In a past life, I led a team that built an octree mesh LOD system that ended up tesselating all of Earth from “satellite height” down to “walking on the surface.”
Building the strips that match up different LOD levels at the edges of the cuts was a big challenge, especially because we modeled in double precision but rendered in single precision with local camera offset (really, the only way you can do it.) The main challenge here is to avoid “sparkles” where the pieces fit together.
If your mesh is less than a kilometer in size, you can just model it all in single precision, it’ll be fine. Cut it into may pieces, and export them as an “array” of meshes. It may be that this is all you need to do, because collision detection will then only collide against some of the closer chunks, rather than the full chunk. However, if that’s not enough, you can then also manually model multiple LODs, making sure they have vertices that match up at the edges (so this makes it harder to get really strong reduction, because the edges need to be tesselated to the highest level.) This will work without changing the Unreal Engine at all.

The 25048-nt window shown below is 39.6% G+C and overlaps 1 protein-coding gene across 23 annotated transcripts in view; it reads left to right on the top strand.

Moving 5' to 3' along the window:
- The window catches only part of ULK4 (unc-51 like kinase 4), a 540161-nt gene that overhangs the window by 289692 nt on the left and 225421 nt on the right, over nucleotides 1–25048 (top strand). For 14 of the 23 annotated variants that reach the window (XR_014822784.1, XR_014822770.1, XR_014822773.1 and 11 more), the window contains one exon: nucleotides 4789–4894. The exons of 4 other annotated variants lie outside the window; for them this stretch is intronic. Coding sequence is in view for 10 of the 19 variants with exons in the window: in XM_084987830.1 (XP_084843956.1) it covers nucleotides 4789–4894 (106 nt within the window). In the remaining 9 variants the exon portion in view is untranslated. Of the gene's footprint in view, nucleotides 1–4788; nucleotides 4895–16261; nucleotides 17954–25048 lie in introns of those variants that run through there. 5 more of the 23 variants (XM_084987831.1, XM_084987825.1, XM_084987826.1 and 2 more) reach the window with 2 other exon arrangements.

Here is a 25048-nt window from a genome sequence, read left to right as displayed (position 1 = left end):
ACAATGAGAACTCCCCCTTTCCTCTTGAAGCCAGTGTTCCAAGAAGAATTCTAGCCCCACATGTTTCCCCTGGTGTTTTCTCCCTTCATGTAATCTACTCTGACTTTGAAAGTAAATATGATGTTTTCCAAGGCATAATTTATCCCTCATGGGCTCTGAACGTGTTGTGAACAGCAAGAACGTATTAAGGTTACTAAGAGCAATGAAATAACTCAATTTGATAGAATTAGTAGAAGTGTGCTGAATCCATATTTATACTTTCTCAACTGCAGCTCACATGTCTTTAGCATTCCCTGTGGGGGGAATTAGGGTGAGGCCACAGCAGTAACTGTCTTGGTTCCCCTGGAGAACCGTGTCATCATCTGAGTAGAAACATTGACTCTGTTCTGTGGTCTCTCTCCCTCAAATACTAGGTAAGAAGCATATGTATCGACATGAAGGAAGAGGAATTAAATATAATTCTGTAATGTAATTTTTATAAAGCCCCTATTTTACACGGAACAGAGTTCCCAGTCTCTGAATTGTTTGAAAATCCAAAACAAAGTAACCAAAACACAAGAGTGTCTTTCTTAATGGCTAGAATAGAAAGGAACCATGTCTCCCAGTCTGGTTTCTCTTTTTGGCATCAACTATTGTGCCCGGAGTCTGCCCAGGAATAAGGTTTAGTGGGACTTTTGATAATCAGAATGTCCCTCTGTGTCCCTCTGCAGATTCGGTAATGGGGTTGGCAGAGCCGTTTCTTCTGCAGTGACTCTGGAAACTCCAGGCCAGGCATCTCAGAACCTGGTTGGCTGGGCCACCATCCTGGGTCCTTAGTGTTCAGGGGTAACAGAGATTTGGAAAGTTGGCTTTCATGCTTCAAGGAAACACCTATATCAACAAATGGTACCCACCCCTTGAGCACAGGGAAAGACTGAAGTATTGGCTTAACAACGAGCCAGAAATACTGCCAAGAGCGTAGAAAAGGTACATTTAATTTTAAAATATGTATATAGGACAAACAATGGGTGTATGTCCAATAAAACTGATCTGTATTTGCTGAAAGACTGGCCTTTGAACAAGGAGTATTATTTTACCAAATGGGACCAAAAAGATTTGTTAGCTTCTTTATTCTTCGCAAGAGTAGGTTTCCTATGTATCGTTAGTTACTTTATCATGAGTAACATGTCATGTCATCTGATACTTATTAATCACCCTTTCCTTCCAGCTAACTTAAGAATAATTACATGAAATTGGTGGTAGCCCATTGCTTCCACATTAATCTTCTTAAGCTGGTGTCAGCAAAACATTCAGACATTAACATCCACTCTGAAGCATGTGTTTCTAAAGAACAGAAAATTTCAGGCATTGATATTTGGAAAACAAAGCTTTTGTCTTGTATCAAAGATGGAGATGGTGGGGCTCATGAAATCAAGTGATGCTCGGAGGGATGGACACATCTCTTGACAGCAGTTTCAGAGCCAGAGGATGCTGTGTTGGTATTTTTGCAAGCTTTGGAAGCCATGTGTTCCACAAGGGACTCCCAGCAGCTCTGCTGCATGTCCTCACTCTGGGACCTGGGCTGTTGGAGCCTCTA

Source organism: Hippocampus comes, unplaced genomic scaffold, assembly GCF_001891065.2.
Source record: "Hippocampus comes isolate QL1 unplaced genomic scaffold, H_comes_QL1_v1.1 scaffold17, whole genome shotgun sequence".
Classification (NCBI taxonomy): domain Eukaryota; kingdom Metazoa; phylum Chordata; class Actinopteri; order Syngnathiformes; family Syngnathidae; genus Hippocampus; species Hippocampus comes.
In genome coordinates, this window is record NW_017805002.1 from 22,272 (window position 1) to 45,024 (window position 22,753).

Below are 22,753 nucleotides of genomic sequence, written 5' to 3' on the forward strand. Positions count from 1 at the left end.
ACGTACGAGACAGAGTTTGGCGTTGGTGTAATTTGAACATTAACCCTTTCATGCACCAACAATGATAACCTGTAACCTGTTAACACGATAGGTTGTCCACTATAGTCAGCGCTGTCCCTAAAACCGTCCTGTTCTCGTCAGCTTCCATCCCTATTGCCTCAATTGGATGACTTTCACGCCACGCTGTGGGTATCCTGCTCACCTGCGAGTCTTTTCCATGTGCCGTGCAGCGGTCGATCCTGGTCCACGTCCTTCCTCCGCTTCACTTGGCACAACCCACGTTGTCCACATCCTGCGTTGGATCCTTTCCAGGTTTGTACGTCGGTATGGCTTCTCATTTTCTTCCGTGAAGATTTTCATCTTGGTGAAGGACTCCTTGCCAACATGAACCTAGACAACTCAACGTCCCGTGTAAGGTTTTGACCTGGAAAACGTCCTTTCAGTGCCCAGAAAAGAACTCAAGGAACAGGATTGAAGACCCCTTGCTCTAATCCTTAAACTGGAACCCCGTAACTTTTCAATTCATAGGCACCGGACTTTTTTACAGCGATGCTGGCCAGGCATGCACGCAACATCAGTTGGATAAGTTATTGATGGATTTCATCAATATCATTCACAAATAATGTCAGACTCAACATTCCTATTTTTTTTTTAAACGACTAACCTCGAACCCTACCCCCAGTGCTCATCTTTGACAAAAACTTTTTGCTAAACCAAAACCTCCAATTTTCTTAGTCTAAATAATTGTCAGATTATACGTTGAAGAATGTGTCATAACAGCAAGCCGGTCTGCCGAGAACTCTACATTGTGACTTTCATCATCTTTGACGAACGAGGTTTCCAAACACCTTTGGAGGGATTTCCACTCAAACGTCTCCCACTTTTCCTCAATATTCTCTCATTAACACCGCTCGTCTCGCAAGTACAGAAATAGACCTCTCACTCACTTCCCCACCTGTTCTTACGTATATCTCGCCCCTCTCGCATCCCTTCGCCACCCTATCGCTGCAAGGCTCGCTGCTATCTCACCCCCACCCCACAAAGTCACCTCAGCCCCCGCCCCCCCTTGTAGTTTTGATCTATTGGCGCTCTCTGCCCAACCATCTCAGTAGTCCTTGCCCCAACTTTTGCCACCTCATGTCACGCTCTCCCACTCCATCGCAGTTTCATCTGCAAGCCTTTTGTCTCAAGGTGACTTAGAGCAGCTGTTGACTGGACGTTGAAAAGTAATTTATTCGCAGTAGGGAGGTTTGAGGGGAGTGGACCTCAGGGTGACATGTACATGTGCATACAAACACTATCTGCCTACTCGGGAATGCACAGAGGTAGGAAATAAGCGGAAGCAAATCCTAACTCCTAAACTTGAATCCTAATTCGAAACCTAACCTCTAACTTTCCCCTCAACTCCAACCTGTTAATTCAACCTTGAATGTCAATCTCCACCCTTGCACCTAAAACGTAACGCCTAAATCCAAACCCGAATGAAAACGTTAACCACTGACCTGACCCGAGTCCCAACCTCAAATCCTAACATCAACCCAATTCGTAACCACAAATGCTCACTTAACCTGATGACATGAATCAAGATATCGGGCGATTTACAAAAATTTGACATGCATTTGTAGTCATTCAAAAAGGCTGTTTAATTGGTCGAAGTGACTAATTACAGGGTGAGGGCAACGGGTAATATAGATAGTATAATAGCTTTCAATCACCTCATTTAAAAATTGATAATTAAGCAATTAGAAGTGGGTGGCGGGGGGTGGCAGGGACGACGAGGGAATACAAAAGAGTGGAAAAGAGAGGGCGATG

Once thing we ended up building to solve that was “strips” that bound two LODs together, and filled in the gaps and hooks them up. We tried to call these “hookers” but as it was for a military contract, that ended up getting dropped from the documentation If you want to write your own C++, maybe that’s a way to go? It was a fair amount of work to get it all to work out, but that’s partially because we had 20+ LOD levels, we had to make materials match up, we had to stream the different levels from spinny disks, and the graphics card of the time was something like a Geforce 4 …